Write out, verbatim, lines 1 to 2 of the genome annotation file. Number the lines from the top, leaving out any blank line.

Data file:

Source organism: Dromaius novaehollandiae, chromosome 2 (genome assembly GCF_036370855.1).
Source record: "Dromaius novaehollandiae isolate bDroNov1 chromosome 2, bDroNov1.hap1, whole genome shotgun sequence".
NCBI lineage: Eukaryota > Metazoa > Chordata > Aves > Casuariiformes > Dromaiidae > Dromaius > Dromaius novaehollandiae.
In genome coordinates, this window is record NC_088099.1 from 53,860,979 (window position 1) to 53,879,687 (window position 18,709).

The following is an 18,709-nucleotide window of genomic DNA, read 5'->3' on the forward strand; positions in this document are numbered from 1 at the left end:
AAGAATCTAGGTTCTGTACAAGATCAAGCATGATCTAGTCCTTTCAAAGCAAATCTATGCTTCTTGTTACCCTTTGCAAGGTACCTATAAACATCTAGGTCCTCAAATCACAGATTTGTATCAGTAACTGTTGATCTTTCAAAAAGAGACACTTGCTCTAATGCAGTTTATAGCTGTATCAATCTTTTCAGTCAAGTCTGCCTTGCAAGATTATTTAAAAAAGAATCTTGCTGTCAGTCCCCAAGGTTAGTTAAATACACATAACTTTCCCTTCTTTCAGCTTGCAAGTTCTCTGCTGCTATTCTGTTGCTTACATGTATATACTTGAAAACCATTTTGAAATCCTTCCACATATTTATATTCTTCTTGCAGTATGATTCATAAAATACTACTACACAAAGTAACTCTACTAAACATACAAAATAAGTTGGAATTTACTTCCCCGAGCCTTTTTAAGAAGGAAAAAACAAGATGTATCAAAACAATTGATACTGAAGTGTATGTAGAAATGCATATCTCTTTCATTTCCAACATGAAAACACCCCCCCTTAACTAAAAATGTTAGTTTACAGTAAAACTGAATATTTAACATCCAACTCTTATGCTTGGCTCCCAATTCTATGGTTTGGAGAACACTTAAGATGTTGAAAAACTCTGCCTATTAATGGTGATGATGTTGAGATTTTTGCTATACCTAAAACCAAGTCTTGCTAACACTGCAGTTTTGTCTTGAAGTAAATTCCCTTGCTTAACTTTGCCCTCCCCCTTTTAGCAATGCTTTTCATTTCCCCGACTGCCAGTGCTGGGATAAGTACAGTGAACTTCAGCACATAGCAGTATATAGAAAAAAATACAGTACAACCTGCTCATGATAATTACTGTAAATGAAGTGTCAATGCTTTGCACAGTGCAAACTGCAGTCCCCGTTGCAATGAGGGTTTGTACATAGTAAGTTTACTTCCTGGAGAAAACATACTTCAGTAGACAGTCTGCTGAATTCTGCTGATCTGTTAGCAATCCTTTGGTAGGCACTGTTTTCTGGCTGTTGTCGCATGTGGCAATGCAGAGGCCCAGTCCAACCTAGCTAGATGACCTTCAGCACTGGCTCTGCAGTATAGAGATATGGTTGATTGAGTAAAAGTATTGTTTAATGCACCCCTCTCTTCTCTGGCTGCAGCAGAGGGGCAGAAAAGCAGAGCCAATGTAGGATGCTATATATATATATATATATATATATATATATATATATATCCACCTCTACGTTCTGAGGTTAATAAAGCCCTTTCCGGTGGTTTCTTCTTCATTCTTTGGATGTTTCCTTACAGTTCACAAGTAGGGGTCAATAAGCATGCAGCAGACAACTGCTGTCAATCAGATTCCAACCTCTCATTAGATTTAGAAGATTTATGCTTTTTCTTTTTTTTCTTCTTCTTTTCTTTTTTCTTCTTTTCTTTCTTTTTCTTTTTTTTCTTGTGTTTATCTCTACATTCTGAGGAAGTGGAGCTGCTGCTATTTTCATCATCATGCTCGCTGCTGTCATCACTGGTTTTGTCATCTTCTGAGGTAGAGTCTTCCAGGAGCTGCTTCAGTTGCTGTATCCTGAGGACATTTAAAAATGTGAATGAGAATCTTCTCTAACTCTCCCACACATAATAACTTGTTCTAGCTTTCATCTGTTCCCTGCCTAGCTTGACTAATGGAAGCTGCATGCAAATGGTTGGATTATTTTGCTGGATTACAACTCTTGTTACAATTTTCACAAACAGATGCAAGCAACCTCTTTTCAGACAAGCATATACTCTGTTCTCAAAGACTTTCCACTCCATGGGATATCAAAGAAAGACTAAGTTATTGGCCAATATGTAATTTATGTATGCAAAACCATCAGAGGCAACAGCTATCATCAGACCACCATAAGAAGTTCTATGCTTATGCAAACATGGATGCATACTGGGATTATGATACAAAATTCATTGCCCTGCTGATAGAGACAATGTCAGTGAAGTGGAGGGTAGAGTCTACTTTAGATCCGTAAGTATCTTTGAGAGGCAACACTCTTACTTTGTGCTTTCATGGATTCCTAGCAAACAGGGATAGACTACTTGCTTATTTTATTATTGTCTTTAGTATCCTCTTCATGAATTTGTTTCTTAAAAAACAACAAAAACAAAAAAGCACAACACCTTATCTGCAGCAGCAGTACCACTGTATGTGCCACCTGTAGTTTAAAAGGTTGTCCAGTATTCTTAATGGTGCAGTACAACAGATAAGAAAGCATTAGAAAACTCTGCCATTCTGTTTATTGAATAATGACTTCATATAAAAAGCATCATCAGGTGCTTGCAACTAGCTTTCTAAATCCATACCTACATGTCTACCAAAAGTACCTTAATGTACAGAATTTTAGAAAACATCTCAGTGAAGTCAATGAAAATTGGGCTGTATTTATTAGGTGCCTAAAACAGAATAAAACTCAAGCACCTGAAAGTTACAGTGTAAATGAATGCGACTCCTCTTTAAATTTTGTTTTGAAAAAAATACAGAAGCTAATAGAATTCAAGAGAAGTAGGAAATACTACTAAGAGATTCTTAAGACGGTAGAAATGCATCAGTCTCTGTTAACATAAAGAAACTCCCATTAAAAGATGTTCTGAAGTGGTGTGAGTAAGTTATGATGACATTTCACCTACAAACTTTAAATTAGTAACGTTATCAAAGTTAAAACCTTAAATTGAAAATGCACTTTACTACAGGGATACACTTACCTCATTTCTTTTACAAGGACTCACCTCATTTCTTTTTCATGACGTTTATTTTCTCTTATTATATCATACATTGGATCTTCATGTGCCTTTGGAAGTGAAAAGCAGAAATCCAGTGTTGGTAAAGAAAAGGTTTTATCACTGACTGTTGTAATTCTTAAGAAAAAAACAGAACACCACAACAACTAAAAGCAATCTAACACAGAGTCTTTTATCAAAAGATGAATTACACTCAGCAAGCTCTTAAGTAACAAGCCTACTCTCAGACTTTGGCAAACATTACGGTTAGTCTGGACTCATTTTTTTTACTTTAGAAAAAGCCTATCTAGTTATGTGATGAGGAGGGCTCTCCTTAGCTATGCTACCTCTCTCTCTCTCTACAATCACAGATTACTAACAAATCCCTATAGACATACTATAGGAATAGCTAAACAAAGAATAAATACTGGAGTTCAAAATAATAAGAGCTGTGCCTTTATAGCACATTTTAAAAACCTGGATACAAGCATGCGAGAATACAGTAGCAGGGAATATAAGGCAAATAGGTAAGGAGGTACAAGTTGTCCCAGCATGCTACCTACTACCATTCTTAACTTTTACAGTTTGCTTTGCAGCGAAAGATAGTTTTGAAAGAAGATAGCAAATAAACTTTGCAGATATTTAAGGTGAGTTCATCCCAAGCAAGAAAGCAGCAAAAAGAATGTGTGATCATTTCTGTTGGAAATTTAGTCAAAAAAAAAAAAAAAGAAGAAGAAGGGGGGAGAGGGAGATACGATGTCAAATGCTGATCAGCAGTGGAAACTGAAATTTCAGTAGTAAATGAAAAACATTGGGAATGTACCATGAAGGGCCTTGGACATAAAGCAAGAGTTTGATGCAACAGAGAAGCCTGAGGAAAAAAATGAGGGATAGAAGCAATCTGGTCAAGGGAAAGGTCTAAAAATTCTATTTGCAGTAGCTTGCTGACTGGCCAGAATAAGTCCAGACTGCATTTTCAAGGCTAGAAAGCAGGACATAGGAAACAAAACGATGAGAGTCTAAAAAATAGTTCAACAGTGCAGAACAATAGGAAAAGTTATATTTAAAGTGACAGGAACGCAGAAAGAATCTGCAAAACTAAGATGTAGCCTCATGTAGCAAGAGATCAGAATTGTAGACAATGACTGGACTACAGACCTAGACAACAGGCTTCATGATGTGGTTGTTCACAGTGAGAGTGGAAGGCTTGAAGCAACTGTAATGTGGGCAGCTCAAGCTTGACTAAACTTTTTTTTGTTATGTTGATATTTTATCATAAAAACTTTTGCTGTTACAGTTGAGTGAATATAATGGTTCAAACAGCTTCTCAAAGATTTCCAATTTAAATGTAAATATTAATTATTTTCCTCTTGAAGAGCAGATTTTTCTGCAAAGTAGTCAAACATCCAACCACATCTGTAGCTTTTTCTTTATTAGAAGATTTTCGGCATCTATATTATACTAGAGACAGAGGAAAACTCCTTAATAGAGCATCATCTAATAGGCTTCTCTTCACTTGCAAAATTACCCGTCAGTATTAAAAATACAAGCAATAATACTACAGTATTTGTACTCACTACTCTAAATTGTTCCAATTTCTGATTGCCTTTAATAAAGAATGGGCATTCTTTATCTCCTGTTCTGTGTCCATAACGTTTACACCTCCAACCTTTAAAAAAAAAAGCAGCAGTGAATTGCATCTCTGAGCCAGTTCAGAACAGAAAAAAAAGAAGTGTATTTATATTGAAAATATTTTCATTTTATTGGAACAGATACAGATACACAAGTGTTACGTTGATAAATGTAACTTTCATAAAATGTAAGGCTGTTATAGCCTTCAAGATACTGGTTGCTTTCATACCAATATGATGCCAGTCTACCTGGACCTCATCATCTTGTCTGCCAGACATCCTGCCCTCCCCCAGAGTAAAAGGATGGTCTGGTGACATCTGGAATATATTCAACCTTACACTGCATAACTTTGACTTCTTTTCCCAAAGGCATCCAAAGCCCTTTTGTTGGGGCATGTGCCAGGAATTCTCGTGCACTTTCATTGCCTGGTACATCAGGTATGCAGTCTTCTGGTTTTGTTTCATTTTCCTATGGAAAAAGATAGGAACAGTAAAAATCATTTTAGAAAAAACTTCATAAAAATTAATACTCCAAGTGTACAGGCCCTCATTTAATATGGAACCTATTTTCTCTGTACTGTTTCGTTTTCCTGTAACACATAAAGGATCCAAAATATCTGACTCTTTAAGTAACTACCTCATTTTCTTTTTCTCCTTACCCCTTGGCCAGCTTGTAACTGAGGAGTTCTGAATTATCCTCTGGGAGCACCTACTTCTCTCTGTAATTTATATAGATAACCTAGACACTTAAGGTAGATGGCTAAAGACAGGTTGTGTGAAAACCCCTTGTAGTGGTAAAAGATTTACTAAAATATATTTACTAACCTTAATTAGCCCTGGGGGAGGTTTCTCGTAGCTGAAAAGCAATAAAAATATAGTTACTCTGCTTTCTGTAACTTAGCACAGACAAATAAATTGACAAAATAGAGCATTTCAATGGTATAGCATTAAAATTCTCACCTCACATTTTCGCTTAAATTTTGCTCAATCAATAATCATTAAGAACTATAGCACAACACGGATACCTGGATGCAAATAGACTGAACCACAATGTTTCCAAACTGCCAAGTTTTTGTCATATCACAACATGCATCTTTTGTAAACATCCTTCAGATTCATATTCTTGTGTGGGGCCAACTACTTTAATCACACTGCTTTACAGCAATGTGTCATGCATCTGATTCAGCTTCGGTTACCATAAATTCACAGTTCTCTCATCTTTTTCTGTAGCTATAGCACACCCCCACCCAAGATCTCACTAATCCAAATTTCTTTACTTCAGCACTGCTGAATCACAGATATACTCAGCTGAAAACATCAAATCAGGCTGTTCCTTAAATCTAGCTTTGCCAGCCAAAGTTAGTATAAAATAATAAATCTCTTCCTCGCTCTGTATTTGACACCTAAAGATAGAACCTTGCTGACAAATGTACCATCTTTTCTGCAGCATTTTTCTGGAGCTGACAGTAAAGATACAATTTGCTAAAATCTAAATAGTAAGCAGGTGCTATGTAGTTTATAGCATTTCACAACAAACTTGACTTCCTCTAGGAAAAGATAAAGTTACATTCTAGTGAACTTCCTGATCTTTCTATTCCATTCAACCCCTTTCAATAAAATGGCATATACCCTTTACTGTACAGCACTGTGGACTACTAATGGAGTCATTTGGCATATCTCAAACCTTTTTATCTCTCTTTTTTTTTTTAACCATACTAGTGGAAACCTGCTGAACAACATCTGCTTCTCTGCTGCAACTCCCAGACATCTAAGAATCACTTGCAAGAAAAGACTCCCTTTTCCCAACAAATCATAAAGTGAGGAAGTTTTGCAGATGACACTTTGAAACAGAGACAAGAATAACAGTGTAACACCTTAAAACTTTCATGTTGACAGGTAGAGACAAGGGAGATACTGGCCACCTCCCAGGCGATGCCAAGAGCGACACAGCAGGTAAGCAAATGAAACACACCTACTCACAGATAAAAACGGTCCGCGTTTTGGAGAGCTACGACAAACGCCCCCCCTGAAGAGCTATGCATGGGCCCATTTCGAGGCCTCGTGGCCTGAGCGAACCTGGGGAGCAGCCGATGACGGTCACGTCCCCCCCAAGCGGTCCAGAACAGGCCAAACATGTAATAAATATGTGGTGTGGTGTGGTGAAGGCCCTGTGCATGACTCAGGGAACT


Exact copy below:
Source organism: Dromaius novaehollandiae, chromosome 2 (genome assembly GCF_036370855.1).
Source record: "Dromaius novaehollandiae isolate bDroNov1 chromosome 2, bDroNov1.hap1, whole genome shotgun sequence".